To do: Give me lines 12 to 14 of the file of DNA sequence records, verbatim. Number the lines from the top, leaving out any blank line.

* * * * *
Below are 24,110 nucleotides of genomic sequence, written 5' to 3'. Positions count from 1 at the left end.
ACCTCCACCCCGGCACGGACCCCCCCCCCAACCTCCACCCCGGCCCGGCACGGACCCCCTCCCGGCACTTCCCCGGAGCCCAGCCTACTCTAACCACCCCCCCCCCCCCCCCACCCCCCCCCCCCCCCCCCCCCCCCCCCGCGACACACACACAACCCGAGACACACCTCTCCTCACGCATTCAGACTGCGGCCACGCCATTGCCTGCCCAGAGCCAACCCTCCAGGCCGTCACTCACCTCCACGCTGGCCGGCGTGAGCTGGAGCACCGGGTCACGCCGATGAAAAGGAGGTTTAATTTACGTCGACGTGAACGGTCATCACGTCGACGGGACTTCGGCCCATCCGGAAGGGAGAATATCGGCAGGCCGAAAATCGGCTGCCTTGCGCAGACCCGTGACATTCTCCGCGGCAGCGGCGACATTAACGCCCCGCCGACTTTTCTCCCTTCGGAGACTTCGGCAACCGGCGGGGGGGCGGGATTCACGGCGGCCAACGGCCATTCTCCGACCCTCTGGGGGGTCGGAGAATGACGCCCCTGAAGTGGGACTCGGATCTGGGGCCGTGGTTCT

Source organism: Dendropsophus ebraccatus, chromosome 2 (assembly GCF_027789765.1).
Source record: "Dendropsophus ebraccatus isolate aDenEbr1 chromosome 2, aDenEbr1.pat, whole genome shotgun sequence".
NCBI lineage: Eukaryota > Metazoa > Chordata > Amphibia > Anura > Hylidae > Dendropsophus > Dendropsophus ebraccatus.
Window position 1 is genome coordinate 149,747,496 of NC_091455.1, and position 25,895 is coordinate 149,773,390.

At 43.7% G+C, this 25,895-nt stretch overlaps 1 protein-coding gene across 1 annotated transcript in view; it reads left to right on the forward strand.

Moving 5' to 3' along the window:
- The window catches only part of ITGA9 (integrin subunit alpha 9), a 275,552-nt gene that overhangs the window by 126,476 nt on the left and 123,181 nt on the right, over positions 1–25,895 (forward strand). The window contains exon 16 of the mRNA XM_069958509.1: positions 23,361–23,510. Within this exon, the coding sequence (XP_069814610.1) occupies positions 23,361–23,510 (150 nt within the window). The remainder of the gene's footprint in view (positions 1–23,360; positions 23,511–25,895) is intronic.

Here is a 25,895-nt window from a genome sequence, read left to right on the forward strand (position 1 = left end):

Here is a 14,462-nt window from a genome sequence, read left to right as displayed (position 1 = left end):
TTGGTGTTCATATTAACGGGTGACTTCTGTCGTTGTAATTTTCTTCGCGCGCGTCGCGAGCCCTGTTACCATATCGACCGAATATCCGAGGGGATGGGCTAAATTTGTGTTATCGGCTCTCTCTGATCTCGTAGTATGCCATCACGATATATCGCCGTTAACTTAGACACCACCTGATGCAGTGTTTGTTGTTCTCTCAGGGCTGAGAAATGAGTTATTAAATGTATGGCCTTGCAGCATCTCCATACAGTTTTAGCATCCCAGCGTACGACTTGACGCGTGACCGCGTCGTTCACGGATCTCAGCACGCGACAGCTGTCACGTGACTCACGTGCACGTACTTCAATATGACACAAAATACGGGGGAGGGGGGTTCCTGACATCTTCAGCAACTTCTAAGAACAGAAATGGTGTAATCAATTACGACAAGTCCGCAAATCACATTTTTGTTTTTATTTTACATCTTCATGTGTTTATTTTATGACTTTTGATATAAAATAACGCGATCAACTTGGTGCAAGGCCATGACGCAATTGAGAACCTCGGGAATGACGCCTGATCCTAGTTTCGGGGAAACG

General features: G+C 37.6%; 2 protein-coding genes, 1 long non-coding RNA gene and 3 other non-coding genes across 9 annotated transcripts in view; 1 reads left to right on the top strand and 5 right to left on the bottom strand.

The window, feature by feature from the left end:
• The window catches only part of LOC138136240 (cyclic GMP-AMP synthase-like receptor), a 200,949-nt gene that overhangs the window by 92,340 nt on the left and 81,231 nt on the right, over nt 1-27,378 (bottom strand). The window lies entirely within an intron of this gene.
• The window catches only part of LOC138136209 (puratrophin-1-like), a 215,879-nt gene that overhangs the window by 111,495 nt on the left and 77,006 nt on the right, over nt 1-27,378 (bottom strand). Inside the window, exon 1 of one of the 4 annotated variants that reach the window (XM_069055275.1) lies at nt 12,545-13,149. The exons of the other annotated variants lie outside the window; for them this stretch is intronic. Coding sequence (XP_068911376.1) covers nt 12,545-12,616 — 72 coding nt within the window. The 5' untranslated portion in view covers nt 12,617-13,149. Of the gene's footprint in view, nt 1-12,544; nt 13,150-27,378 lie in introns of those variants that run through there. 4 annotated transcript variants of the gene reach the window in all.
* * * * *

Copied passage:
TTGGTGTTCATATTAACGGGTGACTTCTGTCGTTGTAATTTTCTTCGCGCGCGTCGCGAGCCCTGTTACCATATCGACCGAATATCCGAGGGGATGGGCTAAATTTGTGTTATCGGCTCTCTCTGATCTCGTAGTATGCCATCACGATATATCGCCGTTAACTTAGACACCACCTGATGCAGTGTTTGTTGTTCTCTCAGGGCTGAGAAATGAGTTATTAAATGTATGGCCTTGCAGCATCTCCATACAGTTTTAGCATCCCAGCGTACGACTTGACGCGTGACCGCGTCGTTCACGGATCTCAGCACGCGACAGCTGTCACGTGACTCACGTGCACGTACTTCAATATGACACAAAATACGGGGGAGGGGGGTTCCTGACATCTTCAGCAACTTCTAAGAACAGAAATGGTGTAATCAATTACGACAAGTCCGCAAATCACATTTTTGTTTTTATTTTACATCTTCATGTGTTTATTTTATGACTTTTGATATAAAATAACGCGATCAACTTGGTGCAAGGCCATGACGCAATTGAGAACCTCGGGAATGACGCCTGATCCTAGTTTCGGGGAAACG

General features: G+C 37.6%; 2 protein-coding genes, 1 long non-coding RNA gene and 3 other non-coding genes across 9 annotated transcripts in view; 1 reads left to right on the top strand and 5 right to left on the bottom strand.

The window, feature by feature from the left end: